Some new faces have been changing city politics in Albany, once famous for machine rule. One example is Common Councilor Dorcey Applyrs, who was a political newcomer when she ran for the council in 2013. She recently sat down with WAMC’s Capital Region Bureau Chief Dave Lucas.
Dom Calsolaro endorsed his successor on the common council. "The first ward had changed from when I first got on in 2001. I was looking for someone younger, definitely a person of color and someone that was very intelligent and understood issues and actually had the experience of living some of the problems that people in communities of color and low-income communities have and Dorcey was the perfect person."
Calsolaro's support never wavered, and helped forge Applyrs’ reputation as a leader in her ward. "I have a love and a passion for people and a love and a passion for working to improve the quality of life for others and making this world a better place."
The 37-year-old Democrat says her biggest challenge has been dealing with a lack of resources. "It's a part-time position with full-time responsibility. We share one staff member among 15 members, and so time, having adequate time to address the challenges and needs that constituents have, is always an issue, especially for council members who have full-time jobs on top of being council members. There's only one of me and so having to be on top of calls, emails, and stay on top of the various concerns that people have, it requires a lot of energy and time."
Applyrs was among the first to voice concerns about the tanker trains that carry crude oil close to homes and the Ezra Prentice Apartments in the city's South End. She says city politics are local. "Thankfully, with the help of community members and other colleagues I've been able to get some major things done. I always reflect on South Pearl Street. A few things I've been able to accomplish with the help of the community, that one is a street designation for Qazir Sutherland, he was hit by a car, a young boy who was hit by a car in front of his family members. And so we were able to get that street dedicated to Qazir, and what was so impactful about that was seeing his family feel a sense of relief that their son's death wasn't in vain and a way to celebrate his life and legacy and also being able to get that street, that section of South Pearl, the speed limit lowered to 25 miles per hour, which we have not done in any part of the city. And so through advocacy work we were able to get that speed limit lowered for other children who live on South Pearl."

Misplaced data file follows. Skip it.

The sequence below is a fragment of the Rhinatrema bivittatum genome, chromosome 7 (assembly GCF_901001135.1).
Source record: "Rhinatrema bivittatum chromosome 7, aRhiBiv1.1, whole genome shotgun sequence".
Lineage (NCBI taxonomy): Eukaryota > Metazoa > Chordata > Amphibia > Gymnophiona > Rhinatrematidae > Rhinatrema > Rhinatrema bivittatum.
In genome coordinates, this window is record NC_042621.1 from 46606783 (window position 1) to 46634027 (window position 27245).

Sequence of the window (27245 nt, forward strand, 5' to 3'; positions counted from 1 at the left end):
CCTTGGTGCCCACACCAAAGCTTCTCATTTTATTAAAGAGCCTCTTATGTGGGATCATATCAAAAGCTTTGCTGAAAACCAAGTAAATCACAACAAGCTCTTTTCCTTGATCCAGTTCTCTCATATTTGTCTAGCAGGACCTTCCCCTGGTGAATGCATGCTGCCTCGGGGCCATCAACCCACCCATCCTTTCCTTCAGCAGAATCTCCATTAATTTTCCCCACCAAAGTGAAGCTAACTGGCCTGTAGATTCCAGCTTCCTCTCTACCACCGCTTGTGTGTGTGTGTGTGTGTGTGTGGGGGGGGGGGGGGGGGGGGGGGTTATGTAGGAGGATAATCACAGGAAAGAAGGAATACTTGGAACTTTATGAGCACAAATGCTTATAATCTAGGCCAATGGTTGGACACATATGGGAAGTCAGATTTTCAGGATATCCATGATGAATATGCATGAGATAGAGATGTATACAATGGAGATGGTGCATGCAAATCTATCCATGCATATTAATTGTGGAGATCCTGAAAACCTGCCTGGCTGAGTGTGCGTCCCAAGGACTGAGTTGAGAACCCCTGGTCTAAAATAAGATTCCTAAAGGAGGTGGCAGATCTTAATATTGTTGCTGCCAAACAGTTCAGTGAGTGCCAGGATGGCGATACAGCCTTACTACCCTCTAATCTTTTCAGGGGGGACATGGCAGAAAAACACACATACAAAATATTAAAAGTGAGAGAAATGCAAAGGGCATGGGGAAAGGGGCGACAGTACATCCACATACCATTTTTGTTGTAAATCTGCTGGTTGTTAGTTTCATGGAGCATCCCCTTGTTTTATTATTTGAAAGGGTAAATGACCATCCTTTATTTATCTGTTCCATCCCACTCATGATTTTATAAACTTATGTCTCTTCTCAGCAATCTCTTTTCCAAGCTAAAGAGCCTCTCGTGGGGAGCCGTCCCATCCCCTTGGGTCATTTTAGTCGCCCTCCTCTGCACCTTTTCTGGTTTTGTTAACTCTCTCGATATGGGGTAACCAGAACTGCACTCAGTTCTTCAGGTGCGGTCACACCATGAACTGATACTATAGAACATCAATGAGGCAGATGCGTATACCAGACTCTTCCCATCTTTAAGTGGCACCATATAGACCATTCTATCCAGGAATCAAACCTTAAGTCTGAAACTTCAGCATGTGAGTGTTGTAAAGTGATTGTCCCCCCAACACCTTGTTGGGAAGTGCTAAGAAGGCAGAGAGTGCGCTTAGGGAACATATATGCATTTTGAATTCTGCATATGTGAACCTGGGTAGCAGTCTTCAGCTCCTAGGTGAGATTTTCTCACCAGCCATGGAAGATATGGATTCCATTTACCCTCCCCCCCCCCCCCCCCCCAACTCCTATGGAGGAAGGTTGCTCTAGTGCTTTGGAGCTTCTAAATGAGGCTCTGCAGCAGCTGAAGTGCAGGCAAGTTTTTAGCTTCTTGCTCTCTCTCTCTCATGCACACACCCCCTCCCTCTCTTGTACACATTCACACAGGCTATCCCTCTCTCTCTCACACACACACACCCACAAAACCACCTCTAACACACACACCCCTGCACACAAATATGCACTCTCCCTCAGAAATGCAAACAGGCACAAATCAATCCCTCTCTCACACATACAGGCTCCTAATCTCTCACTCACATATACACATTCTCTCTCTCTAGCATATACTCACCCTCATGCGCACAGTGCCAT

Applyrs, a Washington D.C. native, her husband Don and their newborn baby girl, Noble, have put down roots in Albany. Aside from her councilor duties, Applys recently spearheaded the Young Women & Girls Empowerment Summit at Albany Law school. She's empowered other women as CEO and founder of InVision Her. And she's active with the Young Elected Officials Network Women's Conference. Not to mention the recent transition into motherhood... "It comes with it's own unique hurdles, especially as a first-time mother. And so, it's a blessing and it's one of the most beautiful experiences but at the same time it requires a lot out of you. This transition has been, for me, it's been eye-opening and it has allowed me to see what strength I really have internally to now be the mother of this daughter, and understanding what she will experience as she matures and taking this role so very seriously, being her caregiver, with my husband of course, but as her mother, being a role model for her and being able to protect her. And what that means is it has required really putting parameters on my time at this stage in her development. So, not being so quick to respond to emails, taking time away from meetings and being very adamant about 'I'm taking maternity leave despite being a public servant.' I have to take time for her but of course for myself also. But I feel moving forward, her birth will allow me to be a better public servant because I look at human beings differently."
As Applyrs' career in public service continues, she's currently helping Common Council President Corey Ellis establish an equity agenda in Albany.